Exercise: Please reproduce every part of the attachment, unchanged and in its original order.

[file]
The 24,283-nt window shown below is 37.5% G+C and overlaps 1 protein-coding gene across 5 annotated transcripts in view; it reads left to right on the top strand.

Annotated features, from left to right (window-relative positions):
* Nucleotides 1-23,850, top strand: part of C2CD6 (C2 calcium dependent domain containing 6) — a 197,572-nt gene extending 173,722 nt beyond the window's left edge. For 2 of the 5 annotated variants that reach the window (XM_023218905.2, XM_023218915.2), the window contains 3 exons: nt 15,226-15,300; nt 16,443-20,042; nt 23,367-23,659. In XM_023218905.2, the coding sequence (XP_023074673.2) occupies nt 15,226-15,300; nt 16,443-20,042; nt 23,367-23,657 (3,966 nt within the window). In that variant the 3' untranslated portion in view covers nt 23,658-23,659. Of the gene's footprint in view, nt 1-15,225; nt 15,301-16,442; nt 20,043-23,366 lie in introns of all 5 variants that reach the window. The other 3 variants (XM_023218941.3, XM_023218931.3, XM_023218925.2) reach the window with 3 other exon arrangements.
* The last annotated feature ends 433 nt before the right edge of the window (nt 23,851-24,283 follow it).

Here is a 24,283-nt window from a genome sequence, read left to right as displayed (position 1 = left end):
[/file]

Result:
The 24,283-nt window shown below is 37.5% G+C and overlaps 1 protein-coding gene across 5 annotated transcripts in view; it reads left to right on the top strand.

Annotated features, from left to right (window-relative positions):
* Nucleotides 1-23,850, top strand: part of C2CD6 (C2 calcium dependent domain containing 6) — a 197,572-nt gene extending 173,722 nt beyond the window's left edge. For 2 of the 5 annotated variants that reach the window (XM_023218905.2, XM_023218915.2), the window contains 3 exons: nt 15,226-15,300; nt 16,443-20,042; nt 23,367-23,659. In XM_023218905.2, the coding sequence (XP_023074673.2) occupies nt 15,226-15,300; nt 16,443-20,042; nt 23,367-23,657 (3,966 nt within the window). In that variant the 3' untranslated portion in view covers nt 23,658-23,659. Of the gene's footprint in view, nt 1-15,225; nt 15,301-16,442; nt 20,043-23,366 lie in introns of all 5 variants that reach the window. The other 3 variants (XM_023218941.3, XM_023218931.3, XM_023218925.2) reach the window with 3 other exon arrangements.
* The last annotated feature ends 433 nt before the right edge of the window (nt 23,851-24,283 follow it).

Here is a 24,283-nt window from a genome sequence, read left to right as displayed (position 1 = left end):